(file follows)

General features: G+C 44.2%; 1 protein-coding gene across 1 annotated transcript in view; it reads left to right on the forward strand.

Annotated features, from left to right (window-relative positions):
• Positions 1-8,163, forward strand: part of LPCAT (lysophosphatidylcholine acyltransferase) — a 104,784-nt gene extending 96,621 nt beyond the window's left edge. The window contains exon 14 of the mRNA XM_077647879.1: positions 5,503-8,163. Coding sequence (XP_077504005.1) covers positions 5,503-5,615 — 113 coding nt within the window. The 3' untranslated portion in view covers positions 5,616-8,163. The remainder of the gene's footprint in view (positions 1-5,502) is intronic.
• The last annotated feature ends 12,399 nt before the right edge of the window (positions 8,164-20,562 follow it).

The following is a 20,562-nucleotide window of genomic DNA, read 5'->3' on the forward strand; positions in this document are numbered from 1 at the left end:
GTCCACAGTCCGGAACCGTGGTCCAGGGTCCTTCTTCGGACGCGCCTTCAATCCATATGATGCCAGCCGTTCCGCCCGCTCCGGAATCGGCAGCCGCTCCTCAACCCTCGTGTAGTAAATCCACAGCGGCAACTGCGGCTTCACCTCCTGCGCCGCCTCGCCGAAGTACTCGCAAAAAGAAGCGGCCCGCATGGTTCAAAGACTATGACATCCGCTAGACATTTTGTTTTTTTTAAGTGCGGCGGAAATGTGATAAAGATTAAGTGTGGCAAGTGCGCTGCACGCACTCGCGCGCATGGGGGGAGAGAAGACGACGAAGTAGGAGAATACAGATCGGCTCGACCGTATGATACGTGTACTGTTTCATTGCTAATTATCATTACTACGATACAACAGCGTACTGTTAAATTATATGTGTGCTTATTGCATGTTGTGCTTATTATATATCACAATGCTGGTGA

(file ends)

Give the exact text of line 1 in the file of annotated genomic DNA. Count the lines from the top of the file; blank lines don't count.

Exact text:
General features: G+C 44.2%; 1 protein-coding gene across 1 annotated transcript in view; it reads left to right on the forward strand.